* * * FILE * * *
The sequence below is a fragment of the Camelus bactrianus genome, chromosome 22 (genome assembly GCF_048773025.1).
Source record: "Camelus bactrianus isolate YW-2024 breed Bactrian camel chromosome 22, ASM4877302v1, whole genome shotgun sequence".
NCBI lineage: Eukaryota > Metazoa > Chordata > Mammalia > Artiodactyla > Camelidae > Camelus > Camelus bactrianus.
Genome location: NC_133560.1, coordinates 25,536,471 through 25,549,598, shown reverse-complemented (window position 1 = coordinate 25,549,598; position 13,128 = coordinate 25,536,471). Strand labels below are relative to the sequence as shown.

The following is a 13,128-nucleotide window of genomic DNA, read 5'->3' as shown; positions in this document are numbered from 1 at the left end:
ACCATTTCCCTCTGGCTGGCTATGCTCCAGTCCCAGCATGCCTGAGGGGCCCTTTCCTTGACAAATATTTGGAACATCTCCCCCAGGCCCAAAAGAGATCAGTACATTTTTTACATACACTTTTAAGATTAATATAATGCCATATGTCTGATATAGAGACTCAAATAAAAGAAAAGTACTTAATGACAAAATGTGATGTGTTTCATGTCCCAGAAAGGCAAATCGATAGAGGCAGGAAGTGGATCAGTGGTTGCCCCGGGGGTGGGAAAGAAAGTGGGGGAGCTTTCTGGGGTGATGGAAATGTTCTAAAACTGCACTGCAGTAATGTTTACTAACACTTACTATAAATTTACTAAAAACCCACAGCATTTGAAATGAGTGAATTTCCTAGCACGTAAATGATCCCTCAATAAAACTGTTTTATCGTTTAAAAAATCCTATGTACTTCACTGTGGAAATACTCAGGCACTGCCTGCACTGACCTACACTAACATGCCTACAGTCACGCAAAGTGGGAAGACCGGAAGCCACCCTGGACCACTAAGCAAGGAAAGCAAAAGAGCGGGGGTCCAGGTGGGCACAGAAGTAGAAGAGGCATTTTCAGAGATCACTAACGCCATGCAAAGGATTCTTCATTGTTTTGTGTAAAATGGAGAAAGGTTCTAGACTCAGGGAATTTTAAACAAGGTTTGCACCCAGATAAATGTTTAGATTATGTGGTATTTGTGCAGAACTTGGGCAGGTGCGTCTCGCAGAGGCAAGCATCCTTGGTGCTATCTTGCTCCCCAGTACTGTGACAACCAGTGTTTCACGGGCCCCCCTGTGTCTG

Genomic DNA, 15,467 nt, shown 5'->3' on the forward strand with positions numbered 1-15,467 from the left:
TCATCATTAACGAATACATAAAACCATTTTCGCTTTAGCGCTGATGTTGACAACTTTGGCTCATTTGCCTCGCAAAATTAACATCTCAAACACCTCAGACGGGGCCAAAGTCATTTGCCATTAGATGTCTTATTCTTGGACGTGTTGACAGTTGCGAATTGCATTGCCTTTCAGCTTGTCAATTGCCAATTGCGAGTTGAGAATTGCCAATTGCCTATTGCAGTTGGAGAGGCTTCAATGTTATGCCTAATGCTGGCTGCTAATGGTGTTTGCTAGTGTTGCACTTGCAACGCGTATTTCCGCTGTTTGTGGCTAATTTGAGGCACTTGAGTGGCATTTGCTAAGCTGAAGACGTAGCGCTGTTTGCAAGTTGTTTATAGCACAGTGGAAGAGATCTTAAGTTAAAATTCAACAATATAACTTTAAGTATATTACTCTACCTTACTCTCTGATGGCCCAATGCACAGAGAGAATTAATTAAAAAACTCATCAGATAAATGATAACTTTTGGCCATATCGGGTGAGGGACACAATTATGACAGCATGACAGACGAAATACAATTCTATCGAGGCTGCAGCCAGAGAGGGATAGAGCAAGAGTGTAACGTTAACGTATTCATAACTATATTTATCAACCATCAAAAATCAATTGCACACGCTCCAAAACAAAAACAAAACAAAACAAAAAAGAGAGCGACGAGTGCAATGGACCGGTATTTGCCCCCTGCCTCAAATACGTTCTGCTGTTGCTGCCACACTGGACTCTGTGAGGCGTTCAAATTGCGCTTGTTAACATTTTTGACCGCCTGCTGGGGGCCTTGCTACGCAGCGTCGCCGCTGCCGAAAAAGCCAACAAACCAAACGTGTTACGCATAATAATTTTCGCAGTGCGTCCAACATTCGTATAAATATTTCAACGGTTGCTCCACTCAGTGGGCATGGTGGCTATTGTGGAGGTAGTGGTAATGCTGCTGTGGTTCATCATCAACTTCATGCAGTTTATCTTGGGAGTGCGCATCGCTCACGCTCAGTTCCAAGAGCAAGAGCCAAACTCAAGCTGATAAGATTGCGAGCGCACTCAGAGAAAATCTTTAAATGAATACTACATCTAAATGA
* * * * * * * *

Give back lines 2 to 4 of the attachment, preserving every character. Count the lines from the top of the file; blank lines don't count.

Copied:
Source record: "Camelus bactrianus isolate YW-2024 breed Bactrian camel chromosome 22, ASM4877302v1, whole genome shotgun sequence".
NCBI lineage: Eukaryota > Metazoa > Chordata > Mammalia > Artiodactyla > Camelidae > Camelus > Camelus bactrianus.
Genome location: NC_133560.1, coordinates 25,536,471 through 25,549,598, shown reverse-complemented (window position 1 = coordinate 25,549,598; position 13,128 = coordinate 25,536,471). Strand labels below are relative to the sequence as shown.